JUPITER, Fla. — Jack Flaherty said it best.
“It was a little all over the place,” was the right-hander’s accurate description of his Grapefruit League start Thursday against the visiting Astros.
Flaherty feels fine and strong physically as he continues to add distance from a frustrating 2022 season shortened by shoulder issues. He recorded seven groundball outs and three strikeouts in 80 pitches (41 strikes) through 4.1 piecemealed innings. The cutter he is working on buzzing into left-handed hitters performed well often.
“It’s something we are playing with,” Flaherty said.
Multiple four-seam fastballs hit 93 mph or faster on the Roger Dean Stadium radar display, one of which came on a strikeout heater that caught Chas McCormick looking right before catcher Willson Contreras fired to second base to nail a stealing Jake Meyers, ending the inning.
Want to bet we see a few more of those this season?
“If people want to give it a shot,” Cardinals manager Oliver Marmol said. “I enjoyed watching it.”
Now the not so good ...
Starting with the leadoff single he allowed and ending with the Jose Abreu double that secured the final run of the Astros’ 3-0 win, Flaherty allowed seven hits, three of which went for extra bases, two of which belonged to Abreu. Disappointed with his fastball and curveball command, he walked two batters and hit another.
Due to the combination of a climbing pitch count that was nearing his preassigned limit, turbulence he encountered in the fourth inning (26 pitches), and the flexibility that spring training exhibitions allow, Flaherty did not finish the fourth inning. That was so he could come back out for what he hoped would be a full (and efficient) fifth frame. He didn’t finish the fifth, either, though because the reaching of his pitch limit coincided with Abreu’s double, which was hit hard but not nearly as hard as Abreu’s fourth-inning homer over the left-field wall on a Flaherty cutter that failed to cut.
Marmol and Flaherty decided to make the Grapefruit League approved maneuver to pull Flaherty and then bring him back in later because it allowed him to have more pitches to throw after another up-down, a reminder this is still the time of spring when starters are working on their arm conditioning. Connor Lunn, a right-handed 2019 11th-round pick, cleaned up for Flaherty in the fourth. It was Andre Granillo, a 14th-round pick in 2021, who entered to end the fifth. Together they stranded the four baserunners Flaherty handed them.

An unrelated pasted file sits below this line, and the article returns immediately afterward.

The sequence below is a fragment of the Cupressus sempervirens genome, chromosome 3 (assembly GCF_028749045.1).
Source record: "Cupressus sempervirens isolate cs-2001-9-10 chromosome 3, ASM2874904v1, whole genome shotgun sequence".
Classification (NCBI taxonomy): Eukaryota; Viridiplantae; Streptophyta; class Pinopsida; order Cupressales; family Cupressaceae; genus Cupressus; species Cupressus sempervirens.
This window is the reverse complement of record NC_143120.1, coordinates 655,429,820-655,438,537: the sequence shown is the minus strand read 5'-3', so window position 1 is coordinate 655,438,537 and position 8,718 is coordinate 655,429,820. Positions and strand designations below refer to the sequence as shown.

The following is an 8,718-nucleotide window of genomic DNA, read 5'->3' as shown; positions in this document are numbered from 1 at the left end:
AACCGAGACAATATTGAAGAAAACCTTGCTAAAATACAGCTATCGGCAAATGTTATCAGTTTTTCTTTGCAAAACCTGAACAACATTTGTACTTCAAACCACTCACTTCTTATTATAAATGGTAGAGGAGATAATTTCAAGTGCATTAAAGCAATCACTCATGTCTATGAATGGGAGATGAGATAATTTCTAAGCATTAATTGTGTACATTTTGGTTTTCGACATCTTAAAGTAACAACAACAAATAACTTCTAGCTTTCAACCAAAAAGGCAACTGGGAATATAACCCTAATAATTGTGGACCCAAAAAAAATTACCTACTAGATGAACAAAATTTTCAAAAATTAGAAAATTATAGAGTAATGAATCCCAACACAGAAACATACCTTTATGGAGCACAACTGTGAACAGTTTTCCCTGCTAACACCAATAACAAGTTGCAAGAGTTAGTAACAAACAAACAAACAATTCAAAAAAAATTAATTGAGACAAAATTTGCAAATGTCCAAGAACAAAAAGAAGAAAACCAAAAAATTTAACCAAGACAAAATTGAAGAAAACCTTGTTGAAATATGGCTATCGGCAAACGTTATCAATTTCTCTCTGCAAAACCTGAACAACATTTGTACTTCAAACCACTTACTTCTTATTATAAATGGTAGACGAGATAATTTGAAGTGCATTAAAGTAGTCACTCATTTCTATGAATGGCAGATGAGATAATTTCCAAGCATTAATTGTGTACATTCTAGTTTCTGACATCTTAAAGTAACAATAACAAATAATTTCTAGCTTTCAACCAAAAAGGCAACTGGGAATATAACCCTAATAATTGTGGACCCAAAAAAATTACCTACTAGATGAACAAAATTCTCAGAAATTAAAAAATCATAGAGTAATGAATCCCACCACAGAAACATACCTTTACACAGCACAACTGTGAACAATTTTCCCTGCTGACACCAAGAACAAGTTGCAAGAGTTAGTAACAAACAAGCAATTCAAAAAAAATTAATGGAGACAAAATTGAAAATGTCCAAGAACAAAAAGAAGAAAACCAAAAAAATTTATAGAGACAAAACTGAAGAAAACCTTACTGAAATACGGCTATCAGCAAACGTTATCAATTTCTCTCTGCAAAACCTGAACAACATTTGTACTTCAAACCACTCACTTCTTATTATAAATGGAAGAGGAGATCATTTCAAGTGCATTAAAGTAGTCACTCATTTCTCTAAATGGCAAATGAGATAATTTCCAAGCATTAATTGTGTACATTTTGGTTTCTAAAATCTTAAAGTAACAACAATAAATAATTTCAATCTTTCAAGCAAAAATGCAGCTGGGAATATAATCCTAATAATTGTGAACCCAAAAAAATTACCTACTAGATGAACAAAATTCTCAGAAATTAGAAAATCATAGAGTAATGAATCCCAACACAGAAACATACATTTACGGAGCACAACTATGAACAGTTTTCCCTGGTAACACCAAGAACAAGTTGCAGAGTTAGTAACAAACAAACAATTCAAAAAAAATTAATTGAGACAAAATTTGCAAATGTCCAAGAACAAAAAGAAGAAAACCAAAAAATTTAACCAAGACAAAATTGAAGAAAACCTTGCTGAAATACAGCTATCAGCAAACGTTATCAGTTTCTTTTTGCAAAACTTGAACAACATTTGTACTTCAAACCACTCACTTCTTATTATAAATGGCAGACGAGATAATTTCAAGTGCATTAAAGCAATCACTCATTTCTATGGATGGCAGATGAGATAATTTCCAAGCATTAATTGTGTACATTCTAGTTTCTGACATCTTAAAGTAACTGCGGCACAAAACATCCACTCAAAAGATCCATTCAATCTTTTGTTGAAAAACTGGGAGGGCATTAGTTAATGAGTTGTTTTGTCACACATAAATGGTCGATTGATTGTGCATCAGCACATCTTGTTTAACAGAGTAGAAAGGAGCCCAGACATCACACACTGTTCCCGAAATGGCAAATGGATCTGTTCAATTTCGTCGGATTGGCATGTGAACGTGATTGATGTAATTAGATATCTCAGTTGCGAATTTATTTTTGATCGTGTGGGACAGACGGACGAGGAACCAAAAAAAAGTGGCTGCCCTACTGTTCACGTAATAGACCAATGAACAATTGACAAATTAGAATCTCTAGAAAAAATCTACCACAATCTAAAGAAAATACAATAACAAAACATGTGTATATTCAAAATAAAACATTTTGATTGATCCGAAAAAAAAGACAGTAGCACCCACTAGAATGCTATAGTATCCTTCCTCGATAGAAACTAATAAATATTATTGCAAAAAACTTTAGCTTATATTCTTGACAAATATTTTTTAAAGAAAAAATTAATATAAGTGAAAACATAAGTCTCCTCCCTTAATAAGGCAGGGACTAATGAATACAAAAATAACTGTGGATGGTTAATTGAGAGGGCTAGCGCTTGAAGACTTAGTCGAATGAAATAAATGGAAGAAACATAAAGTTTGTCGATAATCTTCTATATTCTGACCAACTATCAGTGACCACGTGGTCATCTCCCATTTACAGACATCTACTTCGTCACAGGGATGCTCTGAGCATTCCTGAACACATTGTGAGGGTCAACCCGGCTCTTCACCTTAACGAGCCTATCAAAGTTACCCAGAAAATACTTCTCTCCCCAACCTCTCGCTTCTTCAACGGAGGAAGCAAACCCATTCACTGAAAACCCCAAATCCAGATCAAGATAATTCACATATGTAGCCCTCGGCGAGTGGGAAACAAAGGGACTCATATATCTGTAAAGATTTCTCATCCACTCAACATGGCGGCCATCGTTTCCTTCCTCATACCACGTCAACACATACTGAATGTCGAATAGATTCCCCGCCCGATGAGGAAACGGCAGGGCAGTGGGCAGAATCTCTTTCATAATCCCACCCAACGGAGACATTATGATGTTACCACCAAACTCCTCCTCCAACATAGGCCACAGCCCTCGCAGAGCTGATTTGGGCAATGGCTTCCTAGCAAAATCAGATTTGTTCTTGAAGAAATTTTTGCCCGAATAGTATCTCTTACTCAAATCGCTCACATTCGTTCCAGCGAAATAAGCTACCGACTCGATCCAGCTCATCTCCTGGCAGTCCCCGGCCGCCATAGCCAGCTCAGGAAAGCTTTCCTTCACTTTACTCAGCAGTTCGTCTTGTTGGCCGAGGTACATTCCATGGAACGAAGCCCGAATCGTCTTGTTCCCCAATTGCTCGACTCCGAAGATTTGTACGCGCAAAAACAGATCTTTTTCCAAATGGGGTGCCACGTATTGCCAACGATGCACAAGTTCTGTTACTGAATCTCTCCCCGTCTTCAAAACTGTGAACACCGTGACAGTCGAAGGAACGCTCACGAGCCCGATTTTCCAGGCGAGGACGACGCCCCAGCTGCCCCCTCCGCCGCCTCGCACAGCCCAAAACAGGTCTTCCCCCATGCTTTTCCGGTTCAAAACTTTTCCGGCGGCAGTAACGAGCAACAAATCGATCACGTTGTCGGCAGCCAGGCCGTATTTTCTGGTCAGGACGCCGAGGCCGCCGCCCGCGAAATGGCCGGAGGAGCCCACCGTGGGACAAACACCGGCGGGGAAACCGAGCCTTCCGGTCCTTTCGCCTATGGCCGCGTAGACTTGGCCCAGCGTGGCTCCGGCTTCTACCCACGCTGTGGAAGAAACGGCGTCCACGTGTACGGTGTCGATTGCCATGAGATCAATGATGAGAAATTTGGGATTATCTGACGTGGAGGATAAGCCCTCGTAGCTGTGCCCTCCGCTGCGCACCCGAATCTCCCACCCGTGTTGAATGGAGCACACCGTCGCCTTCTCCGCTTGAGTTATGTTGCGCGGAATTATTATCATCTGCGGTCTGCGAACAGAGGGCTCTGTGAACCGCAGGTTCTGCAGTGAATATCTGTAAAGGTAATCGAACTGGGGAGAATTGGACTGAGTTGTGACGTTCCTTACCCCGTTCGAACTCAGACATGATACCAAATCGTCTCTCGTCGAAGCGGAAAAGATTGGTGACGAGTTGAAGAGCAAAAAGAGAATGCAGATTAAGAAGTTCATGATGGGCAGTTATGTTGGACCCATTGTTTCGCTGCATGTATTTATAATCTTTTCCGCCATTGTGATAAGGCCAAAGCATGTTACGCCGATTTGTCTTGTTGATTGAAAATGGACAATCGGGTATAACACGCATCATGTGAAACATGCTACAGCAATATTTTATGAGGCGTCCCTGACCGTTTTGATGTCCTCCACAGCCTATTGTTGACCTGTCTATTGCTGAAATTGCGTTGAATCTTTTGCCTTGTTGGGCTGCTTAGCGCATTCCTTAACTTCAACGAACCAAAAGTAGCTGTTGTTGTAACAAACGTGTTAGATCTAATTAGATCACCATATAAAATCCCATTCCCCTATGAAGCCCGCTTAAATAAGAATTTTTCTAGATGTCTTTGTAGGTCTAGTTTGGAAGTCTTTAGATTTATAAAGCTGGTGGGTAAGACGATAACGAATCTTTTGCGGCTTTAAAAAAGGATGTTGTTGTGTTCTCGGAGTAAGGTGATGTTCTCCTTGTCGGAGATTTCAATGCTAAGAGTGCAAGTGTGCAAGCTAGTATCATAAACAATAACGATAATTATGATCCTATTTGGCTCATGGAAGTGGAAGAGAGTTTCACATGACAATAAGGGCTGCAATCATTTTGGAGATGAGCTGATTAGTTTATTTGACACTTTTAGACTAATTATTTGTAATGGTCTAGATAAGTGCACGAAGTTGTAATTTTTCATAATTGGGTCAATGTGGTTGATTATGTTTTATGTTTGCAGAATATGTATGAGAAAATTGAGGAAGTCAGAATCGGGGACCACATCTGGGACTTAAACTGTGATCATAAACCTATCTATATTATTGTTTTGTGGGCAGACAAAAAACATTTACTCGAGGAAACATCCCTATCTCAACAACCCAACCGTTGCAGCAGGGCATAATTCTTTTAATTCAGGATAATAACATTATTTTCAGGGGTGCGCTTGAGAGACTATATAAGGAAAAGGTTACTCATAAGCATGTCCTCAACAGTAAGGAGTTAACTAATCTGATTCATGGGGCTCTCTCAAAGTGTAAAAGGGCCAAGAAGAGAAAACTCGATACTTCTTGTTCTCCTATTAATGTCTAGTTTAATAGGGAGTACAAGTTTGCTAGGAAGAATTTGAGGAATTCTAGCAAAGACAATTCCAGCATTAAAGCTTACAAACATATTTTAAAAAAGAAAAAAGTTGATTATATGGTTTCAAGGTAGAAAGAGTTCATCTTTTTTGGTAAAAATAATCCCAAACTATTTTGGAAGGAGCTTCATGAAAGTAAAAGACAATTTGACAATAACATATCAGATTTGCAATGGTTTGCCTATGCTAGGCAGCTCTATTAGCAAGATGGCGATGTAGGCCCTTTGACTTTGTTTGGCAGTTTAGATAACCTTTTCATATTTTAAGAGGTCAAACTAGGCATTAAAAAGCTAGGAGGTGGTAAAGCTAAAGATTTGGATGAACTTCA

“I wanted to see him do exactly what he did — pitch through some stuff,” Marmol said. “Seeing him pitch through some things and not just breeze through is a good thing. Working through that is a good thing.”
I understand the desire to dig into every Flaherty spring training start like it’s going to tell us something big about the pending free agent’s pivotal season. When the team owner says you are the reason the team didn’t go add a top-shelf starter this offseason, that tends to build pressure, not scale it back. There is no mistaking how important this season is for Flaherty, the Cardinals and their future, whether that future is forged together or apart. This is about more than Flaherty just staying healthy. It’s about him proving health was the only thing stopping his rise toward becoming an ace. I get it. I do. I’m just not expecting spring training to tell us much about how such hefty topics will be settled. But the end of April sure could.
The first full month of the regular season will be a stress test for the Cardinals unlike any they have had in recent memory. They launch with home series against the Blue Jays and the Braves, a road trip to Milwaukee and an attempt to solve the always confounding Coors Field before mid-April. Another road trip after that ends at Dodger Stadium on the final day of the month. The Blues Jays had the highest on-base plus slugging percentage (.760) of any American League team last season. The only two National League teams to top them? The Dodgers (.775) and the Braves (.760). American Family Field (formerly Miller Park) and Coors Field are notorious igniters of offense.
“Fun month,” Marmol said.
Major League Baseball has attempted to embargo its teams from officially announcing opening-day starters. Smart money for the Cardinals is on Adam Wainwright, who is beginning his retirement season. But whether Flaherty goes second over Miles Mikolas, or later to split up lefties Jordan Montgomery and Steven Matz, he is going to face some heavy hitters and some tough venues out of the gate in what he hopes becomes a redemption campaign.
In spring training there are little moments that tell you something, like three-time All-Star Abreu’s swing having little trouble with Flaherty’s cutter (407-foot homer) or his hanging slider (double).
Through the Cardinals’ first nine series of the regular season, there are six opponents that due to their lineup or location (or both) can make even the best starters sweat.
Flaherty’s effectiveness then will say a whole lot more than an all-over-the-place outing in mid-March.
He could start two more games down here before the gantlet begins.
“We’re getting to that point,” Flaherty said, “where you kind of get to go out and treat it like a full game.”
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